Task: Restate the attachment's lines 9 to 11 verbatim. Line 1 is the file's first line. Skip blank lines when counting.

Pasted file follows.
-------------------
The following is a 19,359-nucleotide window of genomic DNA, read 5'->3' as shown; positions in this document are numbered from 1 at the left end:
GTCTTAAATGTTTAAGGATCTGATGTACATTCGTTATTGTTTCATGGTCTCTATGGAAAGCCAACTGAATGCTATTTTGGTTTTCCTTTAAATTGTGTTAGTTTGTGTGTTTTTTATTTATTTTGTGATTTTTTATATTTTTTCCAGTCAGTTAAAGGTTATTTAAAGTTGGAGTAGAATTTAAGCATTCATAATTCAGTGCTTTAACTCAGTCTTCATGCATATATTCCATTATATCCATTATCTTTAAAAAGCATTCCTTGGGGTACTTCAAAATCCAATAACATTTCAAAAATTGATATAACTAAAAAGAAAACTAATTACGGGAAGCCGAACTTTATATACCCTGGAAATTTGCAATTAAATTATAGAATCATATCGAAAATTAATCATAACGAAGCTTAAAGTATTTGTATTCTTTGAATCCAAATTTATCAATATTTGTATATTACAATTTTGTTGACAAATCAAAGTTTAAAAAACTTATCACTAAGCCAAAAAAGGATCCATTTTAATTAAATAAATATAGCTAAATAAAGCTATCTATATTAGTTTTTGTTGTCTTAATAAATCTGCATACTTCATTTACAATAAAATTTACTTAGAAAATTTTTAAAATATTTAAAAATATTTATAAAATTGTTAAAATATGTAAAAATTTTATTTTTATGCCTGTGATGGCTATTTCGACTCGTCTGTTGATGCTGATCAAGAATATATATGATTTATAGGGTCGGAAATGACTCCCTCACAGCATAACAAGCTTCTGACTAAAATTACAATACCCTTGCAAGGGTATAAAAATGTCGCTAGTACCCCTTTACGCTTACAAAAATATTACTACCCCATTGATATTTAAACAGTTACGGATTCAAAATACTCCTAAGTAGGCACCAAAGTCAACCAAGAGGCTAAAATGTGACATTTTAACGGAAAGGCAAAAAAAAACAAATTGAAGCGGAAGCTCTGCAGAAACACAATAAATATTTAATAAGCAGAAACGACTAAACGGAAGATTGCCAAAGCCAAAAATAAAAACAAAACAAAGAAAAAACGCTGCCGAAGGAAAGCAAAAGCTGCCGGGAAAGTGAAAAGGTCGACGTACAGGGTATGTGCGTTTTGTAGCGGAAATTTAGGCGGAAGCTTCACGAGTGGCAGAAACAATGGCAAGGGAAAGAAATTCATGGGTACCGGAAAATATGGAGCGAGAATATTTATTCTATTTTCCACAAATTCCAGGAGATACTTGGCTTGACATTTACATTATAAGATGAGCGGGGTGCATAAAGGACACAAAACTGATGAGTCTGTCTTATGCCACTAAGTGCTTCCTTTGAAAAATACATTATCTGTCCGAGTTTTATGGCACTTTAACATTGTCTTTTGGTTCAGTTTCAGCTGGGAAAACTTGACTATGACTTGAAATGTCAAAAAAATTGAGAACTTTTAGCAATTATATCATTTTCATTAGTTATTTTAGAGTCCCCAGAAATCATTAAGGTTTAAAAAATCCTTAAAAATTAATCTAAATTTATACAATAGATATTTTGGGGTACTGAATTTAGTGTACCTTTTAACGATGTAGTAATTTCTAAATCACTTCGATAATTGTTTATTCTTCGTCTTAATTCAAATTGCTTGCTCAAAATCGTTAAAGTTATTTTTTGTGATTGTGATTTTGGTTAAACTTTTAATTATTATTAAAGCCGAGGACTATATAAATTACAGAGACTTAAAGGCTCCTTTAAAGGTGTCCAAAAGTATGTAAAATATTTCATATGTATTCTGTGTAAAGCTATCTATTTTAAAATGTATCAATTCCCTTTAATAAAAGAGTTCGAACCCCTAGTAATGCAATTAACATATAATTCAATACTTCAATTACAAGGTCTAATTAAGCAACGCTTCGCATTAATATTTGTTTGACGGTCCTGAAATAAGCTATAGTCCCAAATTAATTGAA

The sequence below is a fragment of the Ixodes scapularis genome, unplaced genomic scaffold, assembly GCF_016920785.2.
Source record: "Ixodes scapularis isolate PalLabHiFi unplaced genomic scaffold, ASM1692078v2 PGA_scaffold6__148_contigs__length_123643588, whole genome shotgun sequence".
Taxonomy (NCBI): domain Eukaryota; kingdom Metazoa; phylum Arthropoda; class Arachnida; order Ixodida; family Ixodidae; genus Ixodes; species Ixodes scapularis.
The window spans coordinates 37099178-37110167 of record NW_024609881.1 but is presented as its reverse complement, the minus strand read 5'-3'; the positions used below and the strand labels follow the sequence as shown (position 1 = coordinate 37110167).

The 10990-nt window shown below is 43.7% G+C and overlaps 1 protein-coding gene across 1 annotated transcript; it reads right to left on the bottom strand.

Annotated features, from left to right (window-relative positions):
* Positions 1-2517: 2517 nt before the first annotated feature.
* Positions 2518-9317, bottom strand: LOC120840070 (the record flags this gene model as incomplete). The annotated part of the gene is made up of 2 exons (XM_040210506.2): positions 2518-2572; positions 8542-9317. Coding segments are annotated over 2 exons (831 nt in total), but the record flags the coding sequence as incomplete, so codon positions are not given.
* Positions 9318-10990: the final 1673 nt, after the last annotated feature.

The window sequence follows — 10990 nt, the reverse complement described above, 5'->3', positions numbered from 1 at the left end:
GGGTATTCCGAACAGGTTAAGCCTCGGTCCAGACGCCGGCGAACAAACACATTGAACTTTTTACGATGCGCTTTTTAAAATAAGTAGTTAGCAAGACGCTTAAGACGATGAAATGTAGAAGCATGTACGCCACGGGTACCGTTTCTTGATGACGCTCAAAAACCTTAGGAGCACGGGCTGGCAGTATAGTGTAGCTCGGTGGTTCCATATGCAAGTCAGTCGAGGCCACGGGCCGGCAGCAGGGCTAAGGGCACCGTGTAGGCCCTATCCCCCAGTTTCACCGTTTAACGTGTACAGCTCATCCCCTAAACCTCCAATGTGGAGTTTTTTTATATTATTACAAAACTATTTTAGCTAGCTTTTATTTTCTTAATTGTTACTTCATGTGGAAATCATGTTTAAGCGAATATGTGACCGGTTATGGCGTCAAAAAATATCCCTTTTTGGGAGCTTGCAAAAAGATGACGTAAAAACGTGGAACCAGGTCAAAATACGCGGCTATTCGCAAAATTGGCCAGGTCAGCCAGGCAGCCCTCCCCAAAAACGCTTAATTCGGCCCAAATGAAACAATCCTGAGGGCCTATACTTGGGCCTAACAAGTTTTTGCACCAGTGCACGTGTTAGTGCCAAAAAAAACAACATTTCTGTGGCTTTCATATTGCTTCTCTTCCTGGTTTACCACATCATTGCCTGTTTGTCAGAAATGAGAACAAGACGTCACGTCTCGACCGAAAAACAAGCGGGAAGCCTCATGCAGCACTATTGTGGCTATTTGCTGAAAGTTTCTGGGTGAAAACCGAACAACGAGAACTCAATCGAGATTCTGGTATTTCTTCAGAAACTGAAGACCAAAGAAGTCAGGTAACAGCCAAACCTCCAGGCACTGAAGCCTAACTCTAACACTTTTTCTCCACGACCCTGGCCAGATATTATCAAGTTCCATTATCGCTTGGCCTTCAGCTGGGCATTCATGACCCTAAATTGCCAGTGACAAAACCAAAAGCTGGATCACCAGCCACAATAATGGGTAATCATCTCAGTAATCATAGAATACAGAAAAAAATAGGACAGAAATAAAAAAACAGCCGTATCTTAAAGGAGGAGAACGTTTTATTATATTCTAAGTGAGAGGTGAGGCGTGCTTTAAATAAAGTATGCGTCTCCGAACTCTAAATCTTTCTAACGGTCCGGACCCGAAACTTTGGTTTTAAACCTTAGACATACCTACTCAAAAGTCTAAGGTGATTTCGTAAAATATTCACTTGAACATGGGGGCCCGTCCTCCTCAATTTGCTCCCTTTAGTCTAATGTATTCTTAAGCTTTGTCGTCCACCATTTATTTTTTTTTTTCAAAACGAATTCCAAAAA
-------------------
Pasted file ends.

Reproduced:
* Positions 1-2517: 2517 nt before the first annotated feature.
* Positions 2518-9317, bottom strand: LOC120840070 (the record flags this gene model as incomplete). The annotated part of the gene is made up of 2 exons (XM_040210506.2): positions 2518-2572; positions 8542-9317. Coding segments are annotated over 2 exons (831 nt in total), but the record flags the coding sequence as incomplete, so codon positions are not given.
* Positions 9318-10990: the final 1673 nt, after the last annotated feature.